There's a valuable lesson to be learned from "Bad Lieutenant: Port of Call New Orleans": Two wrongs don't make a right -- it takes at least three. And Nicolas Cage, as detective Terence McDonagh, is a very bad lieutenant: An unrepentant, if highly functional, cokehead, he accosts and bullies unwitting club kids so he can steal their drugs and, possibly, have sex with their girlfriends. He has no compunction about playing rival crime bosses against one another if it will somehow help pay off his mounting gambling debts. He thinks nothing of choking off an old lady's oxygen supply, if that's what it takes to get her to listen up. And his closest friend, maybe the love of his life, is a high-class call girl named Frankie (Eva Mendes, who's wonderful even when she's barely trying). You can tell he really, really likes her by the way he shares his drugs with her: They're like two kids bonding over the contents of a single Pixy Stix.
There's already a great deal of buzz on Werner Herzog's gonzo-arty, most definitely not-a-remake detective picture, and for good reason: "Bad Lieutenant: Port of Call New Orleans" is less like a movie than an interpretive-dance piece, with Cage as its lurching, depressed-satyr star. It's important to note, first off, that Herzog's picture has virtually nothing to do with Abel Ferrara's 1992 "Bad Lieutenant," even though the screenwriters of that picture get a credit here. (As far as the script goes, it's William M. Finkelstein, who's written episodes of "Law and Order," "NYPD Blue," "L.A. Law" and Steven Bochco's short-lived musical police drama "Cop Rock," who's really holding the bag.)
And the plot details matter less than the picture's overarching mood of lunacy: In post-Katrina New Orleans, a family of Senegalese immigrants, including several children, have been killed in what is clearly a drug-related crime. There's one witness, a teenager who'd been making a grocery delivery to the household at the time (played by Denzel Whitaker, who, incidentally, is named after Denzel Washington but is no relation to Forest Whitaker). The kid is so important to the case that he's obviously in a lot of danger -- not that that matters to McDonagh, who's more worried about scoring and finding a temporary caretaker for his dad's dog: Pops (Tom Bower) is a former cop who's trying to kick his own drinking problem, and his also somewhat boozy wife (Jennifer Coolidge) claims she can't be bothered to look after this laid-back sweetpea of a golden lab, who trots through the movie with affable cluelessness. (Dog lovers might want to know that no harm befalls him.)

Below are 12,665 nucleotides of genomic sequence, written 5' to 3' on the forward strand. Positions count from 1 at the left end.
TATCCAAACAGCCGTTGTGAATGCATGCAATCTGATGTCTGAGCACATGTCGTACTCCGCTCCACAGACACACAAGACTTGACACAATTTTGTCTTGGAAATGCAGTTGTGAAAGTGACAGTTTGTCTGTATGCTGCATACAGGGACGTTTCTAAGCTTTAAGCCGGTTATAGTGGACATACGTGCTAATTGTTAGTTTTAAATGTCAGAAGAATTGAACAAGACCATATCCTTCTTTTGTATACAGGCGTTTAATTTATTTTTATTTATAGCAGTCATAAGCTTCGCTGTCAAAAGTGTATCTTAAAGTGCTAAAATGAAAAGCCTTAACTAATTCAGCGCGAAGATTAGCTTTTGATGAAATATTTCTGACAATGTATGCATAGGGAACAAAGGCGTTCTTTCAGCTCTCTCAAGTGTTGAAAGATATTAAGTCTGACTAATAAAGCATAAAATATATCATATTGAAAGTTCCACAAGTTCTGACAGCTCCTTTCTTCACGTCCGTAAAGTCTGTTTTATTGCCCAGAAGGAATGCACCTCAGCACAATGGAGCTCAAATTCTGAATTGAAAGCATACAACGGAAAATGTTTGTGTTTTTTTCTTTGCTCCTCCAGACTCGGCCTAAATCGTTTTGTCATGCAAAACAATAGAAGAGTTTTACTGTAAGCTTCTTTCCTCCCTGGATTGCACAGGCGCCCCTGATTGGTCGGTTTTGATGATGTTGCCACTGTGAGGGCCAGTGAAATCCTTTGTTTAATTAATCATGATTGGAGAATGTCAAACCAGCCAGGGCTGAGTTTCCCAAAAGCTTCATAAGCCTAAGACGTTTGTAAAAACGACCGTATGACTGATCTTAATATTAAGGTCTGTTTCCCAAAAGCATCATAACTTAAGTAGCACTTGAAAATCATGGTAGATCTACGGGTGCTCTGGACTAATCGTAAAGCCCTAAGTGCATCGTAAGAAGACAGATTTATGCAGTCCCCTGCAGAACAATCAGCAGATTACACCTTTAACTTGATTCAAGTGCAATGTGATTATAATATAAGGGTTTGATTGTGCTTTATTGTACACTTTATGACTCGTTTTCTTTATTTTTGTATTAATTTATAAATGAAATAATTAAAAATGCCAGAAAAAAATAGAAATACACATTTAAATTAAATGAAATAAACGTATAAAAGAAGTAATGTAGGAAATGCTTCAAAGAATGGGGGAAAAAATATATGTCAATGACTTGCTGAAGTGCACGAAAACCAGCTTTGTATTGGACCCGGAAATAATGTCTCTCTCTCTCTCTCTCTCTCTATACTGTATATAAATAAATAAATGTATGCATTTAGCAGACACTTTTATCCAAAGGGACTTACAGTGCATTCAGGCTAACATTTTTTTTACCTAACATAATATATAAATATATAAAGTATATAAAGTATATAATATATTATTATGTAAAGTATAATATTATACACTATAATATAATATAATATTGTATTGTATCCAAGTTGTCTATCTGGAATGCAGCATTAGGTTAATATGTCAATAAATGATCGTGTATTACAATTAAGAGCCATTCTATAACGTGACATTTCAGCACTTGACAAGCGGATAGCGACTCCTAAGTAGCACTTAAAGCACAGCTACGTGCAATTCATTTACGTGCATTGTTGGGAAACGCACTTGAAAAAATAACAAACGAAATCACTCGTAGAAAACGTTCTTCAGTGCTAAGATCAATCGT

Things happen in "Bad Lieutenant," all right -- except it's not always clear whether they're actually happening or we only think they're happening, which is part of Herzog's nefarious plan. He builds his movie layer by crazy layer. Early on, as McDonagh and his partner (played by Val Kilmer) swagger through a near-empty prison (it's been evacuated because of the hurricane), a lone trapped prisoner calls out for help. The waters are rising! Could someone please rescue him? Please? "Please what, shit-turd?" McDonagh shoots back, in a line I'm still not fully convinced I actually heard, or heard properly. (How might a "shit-turd" be distinguished from a simple "turd," I'm wondering?) Then he says he can't rescue the guy because he's wearing $55 underpants. Then he dives in and rescues the guy. Perhaps you're beginning to get the picture.
The interior scenes in "Bad Lieutenant" look as if they might have been lit with a Mini Maglite and some artfully arranged reflectors made of tinfoil. In many of the outdoor scenes, the sun bathes everything -- houses, sidewalks -- in an unpleasant bleached light. (The man behind these bad-on-purpose effects is cinematographer Peter Zeitlinger, who has worked with Herzog on pictures like "Grizzly Man" and "Rescue Dawn.") About two-thirds of the way through "Bad Lieutenant," some of the novelty of Herzog's purposeful, mannered ineptitude began to wear off. But by the end, I'd rallied, buoyed by the picture's surprise ending.
I realize I haven't even told you about the imaginary iguanas, or the break-dancing disembodied life force, or the semi-dead gator lying in the road, waving a single leg in defeat. Those details, strange and wonderful, are better seen than they are explained. But they're not as strange and wonderful as Cage is. I've heard some people comparing this loose, relaxed (to the point of being unhinged) performance to the one Cage gave in "Leaving Las Vegas," and I wouldn't go that far: Cage isn't diving into the abyss here -- he's merely dipping a toe into the murky whirlpool. But he's great fun to watch, or at least as much fun as a corrupt, self-centered, foul-mouthed, back-pain-suffering, coke-addicted cop can ever be. Cage's McDonagh is a troubled soul: He sometimes resembles a Max Beckmann charcoal drawing, all angular slashes and sunken shadows. And an early scene establishes that this character is in almost constant pain, which of course requires medication. ("Whatever I take's prescription -- except for the heroin," he says at one point, with the disarming honesty of a schoolboy.) Because of that pain, his posture is stooped, and he does more stiff shuffling than actual walking -- he's a little Quasimodo, a little Frankenstein. Still, Cage is more fully alive as a performer than he's been in years, giving a performance of gestures and expressions that don't seem to be measured out with dollar signs attached. He may be limping, but at least he's dancing.